On Being a Good Ally, Continued

Before I went away for the weekend, my attention was taken up by a a minor disagreement I had with Melissa McEwan at Shakesville. Since some of my experiences at the American Atheists convention bear on that, and since McEwan has written a further post about it, I wanted to write a followup. As I see it, there are four points worth touching on:

1. A glimmer of consensus on whether the atheist community is welcoming to women. In her latest post, McEwan wrote:

I will say, again, that I know there are men in movement atheism who make a practice of being good allies to women. (At least straight, white, cis women. And some men more broadly than that.)

I’m glad to hear that! And since that was the only part of McEwan’s original post that I had any reservations about, I dare say we might even have reached a consensus. Notwithstanding the noise and clamor of the misogynists, they’re not the majority. As I wrote in my convention wrap-up, there were at least two talks on feminism and social justice this weekend that got vigorous, enthusiastic applause from a packed ballroom.

Now, I’m not denying that harassment and abuse do happen. But let me state, again and for the record, that I’ve never asserted, nor do I believe, that anyone has an obligation to put up with it. If women associated with the atheist community experience sexism or poor treatment that makes them not want to return, they’re completely within their rights to do so. My only concern is that the blame for this be placed appropriately, on the guilty parties – those who engage in sexism, and to a lesser extent, those who condone it with silence – and not on the community as a whole.

It may seem like this whole argument was about semantics, but semantics matter, because people tend to change their behavior to match real or perceived social norms. Emphasizing that misogyny comes from an insignificant minority within the atheist community isn’t just true, it’s an effective tactic at diminishing it: if others are aware that the harassers’ behavior is not the norm, it makes those others less likely to participate in harassment themselves.

2. Better understanding of the basis of our disagreement. I wrote in my earlier post about a statement of McEwan’s that troubled me, about the necessity of accepting claims of personal offense without question. But The Letter D’s comment (later expanded into a post) made me see this in a whole new light.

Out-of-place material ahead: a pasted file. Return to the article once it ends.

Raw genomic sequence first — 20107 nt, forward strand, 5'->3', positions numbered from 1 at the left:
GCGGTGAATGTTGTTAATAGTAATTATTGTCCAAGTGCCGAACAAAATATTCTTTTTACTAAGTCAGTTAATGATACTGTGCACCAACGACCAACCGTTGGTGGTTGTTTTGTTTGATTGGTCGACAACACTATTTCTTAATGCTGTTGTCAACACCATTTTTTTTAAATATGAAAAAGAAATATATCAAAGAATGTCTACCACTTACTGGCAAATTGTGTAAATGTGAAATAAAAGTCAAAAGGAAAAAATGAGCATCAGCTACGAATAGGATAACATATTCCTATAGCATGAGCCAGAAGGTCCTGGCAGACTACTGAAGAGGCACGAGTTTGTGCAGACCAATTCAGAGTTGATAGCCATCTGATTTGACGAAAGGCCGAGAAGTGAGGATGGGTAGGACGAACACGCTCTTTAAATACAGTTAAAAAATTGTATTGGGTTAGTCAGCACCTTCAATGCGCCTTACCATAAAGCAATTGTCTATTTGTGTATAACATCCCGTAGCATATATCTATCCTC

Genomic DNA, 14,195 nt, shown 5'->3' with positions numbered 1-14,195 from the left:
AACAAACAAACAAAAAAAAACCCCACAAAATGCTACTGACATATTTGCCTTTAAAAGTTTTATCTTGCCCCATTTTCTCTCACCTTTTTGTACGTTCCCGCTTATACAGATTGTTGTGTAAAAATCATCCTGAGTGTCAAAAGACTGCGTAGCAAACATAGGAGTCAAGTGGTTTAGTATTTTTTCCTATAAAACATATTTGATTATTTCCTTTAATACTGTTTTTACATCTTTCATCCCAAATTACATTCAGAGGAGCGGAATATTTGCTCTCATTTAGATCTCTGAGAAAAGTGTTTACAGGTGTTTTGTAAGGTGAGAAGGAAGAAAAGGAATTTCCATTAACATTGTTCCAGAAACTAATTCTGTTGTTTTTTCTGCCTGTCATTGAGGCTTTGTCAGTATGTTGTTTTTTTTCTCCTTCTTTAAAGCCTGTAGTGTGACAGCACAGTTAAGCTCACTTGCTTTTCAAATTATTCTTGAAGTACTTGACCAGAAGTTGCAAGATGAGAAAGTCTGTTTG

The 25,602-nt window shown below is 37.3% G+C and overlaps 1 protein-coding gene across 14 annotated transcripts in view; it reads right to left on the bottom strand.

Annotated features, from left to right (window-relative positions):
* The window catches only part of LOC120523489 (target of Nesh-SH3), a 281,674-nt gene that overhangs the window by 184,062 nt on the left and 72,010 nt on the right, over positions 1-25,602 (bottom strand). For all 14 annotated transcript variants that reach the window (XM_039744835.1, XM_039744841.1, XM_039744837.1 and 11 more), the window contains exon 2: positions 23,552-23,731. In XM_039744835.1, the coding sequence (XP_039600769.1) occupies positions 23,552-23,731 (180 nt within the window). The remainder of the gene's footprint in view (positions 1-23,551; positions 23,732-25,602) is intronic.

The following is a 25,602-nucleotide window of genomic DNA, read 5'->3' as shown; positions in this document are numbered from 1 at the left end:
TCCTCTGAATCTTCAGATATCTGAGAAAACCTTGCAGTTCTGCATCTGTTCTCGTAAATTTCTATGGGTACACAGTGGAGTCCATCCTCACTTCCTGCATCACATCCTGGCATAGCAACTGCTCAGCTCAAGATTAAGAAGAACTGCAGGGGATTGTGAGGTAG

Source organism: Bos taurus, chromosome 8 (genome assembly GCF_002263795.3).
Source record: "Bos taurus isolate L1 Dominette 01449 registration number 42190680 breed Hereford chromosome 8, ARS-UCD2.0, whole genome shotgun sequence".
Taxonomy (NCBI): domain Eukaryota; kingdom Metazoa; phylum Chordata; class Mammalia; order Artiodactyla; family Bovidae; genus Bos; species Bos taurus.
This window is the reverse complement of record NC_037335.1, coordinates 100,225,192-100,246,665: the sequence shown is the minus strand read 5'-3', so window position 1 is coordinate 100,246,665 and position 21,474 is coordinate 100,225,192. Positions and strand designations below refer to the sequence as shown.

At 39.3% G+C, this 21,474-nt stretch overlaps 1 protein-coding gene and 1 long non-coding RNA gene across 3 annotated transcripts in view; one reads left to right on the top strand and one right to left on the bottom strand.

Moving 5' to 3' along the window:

I think D’s interpretation is the right one: it’s not that I should always and automatically revise my behavior in response to any claim of offense, it’s that I should accept other people’s self-reports of their own emotional state and not try to convince them they’re not feeling what they say they are. If that was in fact what McEwan meant, then I interpreted it wrongly, and I apologize freely and unreservedly for that. (As any atheist knows, there are countless religious believers who claim offense or hurt feelings as a way of stifling legitimate criticism, which is probably why I initially read her comment as I did.)

3. This is hard to get right. If this debate has taught me anything, it’s that a statement which seems innocuous or self-evident can be interpreted in a completely different way by a person with different lived experiences and starting assumptions. Melissa’s initial remark about mainstream atheism conveyed, to me, something that she didn’t intend it to convey. Just the same way, my comment about accepting people’s hurt feelings clearly said something to her that wasn’t at all what I intended to say.

4. With (3) in mind, let’s all try to be charitable to potential allies. That will probably raise some hackles, so I should emphasize that I’m not speaking about the conversation in the comment threads on Shakesville, but rather what happened on Twitter afterward. I was talking with another reader about the whole thing, and some people who I assume followed the discussion from Shakesville found him through my Twitter timeline and jumped down his throat.

This kind of unprovoked attack isn’t beneficial to anyone. Yes, there are bad-faith trolls out there, but there are also people who want to do the right thing and are trying to understand what that is. They’ll probably make mistakes on occasion, just as we all do. That’s why I believe that in discussions of this nature, all people should make an effort to treat others with an initial presumption of good faith, unless that person’s behavior gives reason to think otherwise. (Obviously, this doesn’t apply when personal safety could be at risk. In those situations, it’s reasonable to be especially cautious.)

Again, I’m not saying that anyone has a duty to express gratitude for allies at every opportunity, or that we should expect constant praise for showing a minimum of decency. But if allies feel like they’re walking on eggshells, or that they can never say the right thing – that’s a frustrating feeling, and it plays into the hands of the bad guys. Whenever possible, if someone says something with unpalatable implications, it’s always best to start off with “Did you really mean to say that X?”, rather than jumping immediately to “You horrible person, you must believe that X!” And yes, I realize I’ve been guilty of this as well, so I’m saying it as a reminder to myself as much as I’m offering it as advice.

Image credit: Baynham Goredema, released under CC BY 2.0 license

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About Adam Lee

Adam Lee is an atheist writer and speaker living in New York City. His new novel, Arc of Fire, is available in paperback and e-book. Read his full bio, or follow him on Twitter.